When you recommend mutual funds to investors, part of your suitability obligation is to help determine the proper share class. An investor with, say, $100,000 and a long time horizon should be purchasing A-shares. She will knock down the front-end sales charge with her quantity purchase, and her expenses going forward will be significantly lower than on B- and C-shares. B-shares are suitable for an investor with a long time horizon and a smaller amount to invest. This investor will avoid the front-end sales charge, and as long as she holds the shares 6 or 7 years, the back-end sales charge will go away, and then her shares will convert to A-shares with their lower operating expenses. She will pay higher operating expenses, but due to her small amount of $ to invest, she couldn't reach a breakpoint on A-shares, anyway. This is her best option. C-shares charge high operating expenses, and, unlike B-shares, these things do not convert to A-shares. So, they are generally for investors with a short time horizon. We don't want to keep hitting them with high annual expenses for very long, but if the investor will only hold the shares, say, three years, C-shares are ideal. No need to hit her up with a big front-end sales charge if she's only going to hold the fund a few years. As long as the investment is under, say, $500,000, C-shares will be suitable for a short-term investment. And that implies that a larger investment--even over the short-term--would be more suitable in A-shares, since the front-end load would be knocked down so low and then the investor would also enjoy the low operating expenses going forward. In other words, it's freaking complicated. And that's why many firms end up getting fined millions of dollars and returning millions of dollars to over-charged customers. They don't have adequate training and supervision in place. The rep's don't know enough about the various share classes, or maybe--just maybe--they prefer making the highest compensation possible, regardless of what's best for the customer. When you read the news release at the link below, please know that I am absolutely not bashing Wachovia here--heck, I'm a Wells Fargo shareholder (they own them now), and I also sell a lot of Pass the 65 and 66(c) books, DVD's etc. to Wachovia employees all across the country. Every firm out there could provide us with dozens of similar fines and mishaps--the securities industry is complicated. No one can stay on the right side of the regulatory line all the time. I don't see a need to explain the UIT angle, since the FINRA news release does such an excellent job of bringing up the testable points. Check out the news release at :

Thursday, February 12, 2009

Income Statement and Balance Sheet

The Series 65 and 66 will likely ask several questions requiring you to know the difference between a company's income statement and balance sheet. A company's income statement shows the results of operations over a financial quarter or over the fiscal year. It starts with revenue then deducts every cost and expense including taxes until we get to the "bottom line," known as "profit" or "net income after taxes." If you want to see the company's sales (revenue) and profits, look on the income statement.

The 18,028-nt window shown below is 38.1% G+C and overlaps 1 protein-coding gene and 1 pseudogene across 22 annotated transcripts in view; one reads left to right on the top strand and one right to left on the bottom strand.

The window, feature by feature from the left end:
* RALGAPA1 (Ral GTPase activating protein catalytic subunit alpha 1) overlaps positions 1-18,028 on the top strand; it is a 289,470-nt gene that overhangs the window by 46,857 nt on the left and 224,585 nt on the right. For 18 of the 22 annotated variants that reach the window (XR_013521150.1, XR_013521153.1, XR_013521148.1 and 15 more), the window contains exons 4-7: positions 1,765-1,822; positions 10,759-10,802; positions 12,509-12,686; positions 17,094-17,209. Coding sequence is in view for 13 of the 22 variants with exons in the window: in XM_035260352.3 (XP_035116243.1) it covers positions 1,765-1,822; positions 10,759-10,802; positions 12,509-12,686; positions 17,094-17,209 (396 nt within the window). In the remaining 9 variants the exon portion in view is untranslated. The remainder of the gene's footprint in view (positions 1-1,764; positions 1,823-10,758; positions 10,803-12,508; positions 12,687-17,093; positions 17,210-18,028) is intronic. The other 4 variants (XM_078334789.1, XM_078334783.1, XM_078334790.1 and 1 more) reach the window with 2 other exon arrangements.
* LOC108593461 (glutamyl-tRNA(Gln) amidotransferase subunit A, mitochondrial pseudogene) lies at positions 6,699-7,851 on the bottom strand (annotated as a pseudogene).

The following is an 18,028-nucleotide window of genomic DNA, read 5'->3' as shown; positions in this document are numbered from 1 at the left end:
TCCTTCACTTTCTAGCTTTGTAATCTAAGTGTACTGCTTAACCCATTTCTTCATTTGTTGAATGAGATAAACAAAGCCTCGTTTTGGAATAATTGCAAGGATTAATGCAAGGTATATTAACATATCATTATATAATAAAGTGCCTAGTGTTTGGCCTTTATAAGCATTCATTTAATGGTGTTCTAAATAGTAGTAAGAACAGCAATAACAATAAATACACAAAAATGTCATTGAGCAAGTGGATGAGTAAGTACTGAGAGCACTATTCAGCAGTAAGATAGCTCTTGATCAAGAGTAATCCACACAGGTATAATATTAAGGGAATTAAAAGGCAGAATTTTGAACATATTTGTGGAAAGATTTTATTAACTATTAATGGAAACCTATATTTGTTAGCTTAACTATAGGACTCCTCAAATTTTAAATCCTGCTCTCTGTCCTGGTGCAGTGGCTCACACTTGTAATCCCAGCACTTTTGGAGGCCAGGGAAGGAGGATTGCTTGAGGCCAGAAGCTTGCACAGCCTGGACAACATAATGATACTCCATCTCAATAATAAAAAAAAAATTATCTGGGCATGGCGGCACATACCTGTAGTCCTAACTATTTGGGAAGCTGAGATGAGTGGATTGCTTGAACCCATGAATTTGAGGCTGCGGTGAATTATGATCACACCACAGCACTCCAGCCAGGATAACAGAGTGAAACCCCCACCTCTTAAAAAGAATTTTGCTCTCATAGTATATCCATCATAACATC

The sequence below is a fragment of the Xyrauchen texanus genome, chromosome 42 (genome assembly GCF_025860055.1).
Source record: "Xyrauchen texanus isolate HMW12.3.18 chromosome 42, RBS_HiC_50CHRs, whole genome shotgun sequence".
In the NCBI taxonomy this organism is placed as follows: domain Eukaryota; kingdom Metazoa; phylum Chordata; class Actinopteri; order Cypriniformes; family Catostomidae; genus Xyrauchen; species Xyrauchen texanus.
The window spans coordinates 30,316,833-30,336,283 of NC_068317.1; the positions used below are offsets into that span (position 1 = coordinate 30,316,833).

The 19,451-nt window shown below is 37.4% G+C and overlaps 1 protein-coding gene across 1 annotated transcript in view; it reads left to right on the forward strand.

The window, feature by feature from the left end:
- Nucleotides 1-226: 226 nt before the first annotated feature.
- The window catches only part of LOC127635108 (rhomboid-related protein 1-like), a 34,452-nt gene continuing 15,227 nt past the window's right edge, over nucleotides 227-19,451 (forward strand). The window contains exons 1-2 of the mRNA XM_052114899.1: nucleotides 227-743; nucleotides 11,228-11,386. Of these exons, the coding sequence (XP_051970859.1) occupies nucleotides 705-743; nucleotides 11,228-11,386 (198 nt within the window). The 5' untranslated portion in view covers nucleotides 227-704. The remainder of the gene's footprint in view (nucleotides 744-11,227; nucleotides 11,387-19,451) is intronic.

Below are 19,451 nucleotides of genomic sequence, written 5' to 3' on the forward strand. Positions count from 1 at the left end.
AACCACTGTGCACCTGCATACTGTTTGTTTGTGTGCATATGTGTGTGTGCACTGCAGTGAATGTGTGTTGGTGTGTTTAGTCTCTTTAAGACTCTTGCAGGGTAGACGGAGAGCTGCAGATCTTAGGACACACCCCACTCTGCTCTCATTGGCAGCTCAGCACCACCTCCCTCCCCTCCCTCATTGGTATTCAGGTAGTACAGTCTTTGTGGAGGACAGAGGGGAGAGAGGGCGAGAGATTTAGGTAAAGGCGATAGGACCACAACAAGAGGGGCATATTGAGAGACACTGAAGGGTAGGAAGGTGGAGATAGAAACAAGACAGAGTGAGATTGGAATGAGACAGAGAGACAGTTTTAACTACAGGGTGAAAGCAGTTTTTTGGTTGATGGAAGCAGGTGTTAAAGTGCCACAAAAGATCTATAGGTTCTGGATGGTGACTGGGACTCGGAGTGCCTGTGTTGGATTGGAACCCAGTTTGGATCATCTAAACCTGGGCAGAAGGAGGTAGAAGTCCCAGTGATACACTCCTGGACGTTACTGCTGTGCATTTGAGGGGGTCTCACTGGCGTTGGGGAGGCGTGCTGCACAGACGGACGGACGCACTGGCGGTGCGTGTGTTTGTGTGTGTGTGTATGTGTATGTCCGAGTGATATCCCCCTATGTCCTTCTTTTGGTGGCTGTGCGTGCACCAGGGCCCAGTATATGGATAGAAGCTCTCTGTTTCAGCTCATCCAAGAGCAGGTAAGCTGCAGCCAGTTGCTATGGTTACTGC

If you want to see the company's financial health, look at the balance sheet. The balance sheet is a snapshot of the company's financial condition. Assets such as cash and securities, inventory, and equipment are listed on the "plus side," with liabilities such as deferred wages and accounts payable listed on the "minus side." The difference between a company's assets and liabilities is the net worth of the company, called "stockholders' equity" or "shareholders' equity."
Who reads income statements and balance sheets? Fundamental analysts. A fundamental analyst looks at the fundamentals of the company, including: revenue, earnings-per-share, book value, dividend payout, and profit margins. A fundamental analyst studies financial statements. He or she could invest in growth stocks, value stocks, a blend of each, whatever. But if he arrives at his stock picks through this school of thought, he is a fundamental analyst, and he is an active investor. A passive investor would not try to pick one company over another--he or she would use indexes almost exclusively.
Many students struggle with the difference between fundamental and technical analysis. We've already sketched fundamental analysis. Notice how it involves looking at a company's fundamentals. Technical analysis, on the other hand, studies the market data connected to the stock itself. A technical analyst doesn't care what the company makes or does, he just tracks the movement of the company's stock in terms of price, volume, and other market data. If he's talking about support and resistance, the 200-day moving average, or a head-and-shoulders pattern, he's a technical analyst. He's just tracking the stock price or movement of a particular index. A fundamental analyst, on the other hand, studies a particular company or industry sector in terms of sales, profits, growth trends, etc.

Saturday, February 7, 2009

Unregistered, non-exempt securities

First, I want to say CONGRATULATIONS to one of our three current followers-of-the-blog. In case he's a humble guy I won't name him, but I hope he'll comment to this post to take credit for GETTING A 91% ON THE SERIES 66 exam. Maybe he has a few tips and/or warnings for those brave souls about to face the opponent at the testing center.

Wow. 91%. Way to go, (name withheld for now).

Second, I want to prove to you that what you're studying under the "Uniform Securities Act" and SRO regulations is directly related to the so-called "real world." I remember the first time I heard an instructor imply that the phrase "soliciting sales of unregistered, non-exempt securities" has "nothing to do with the real world."


Way wrong.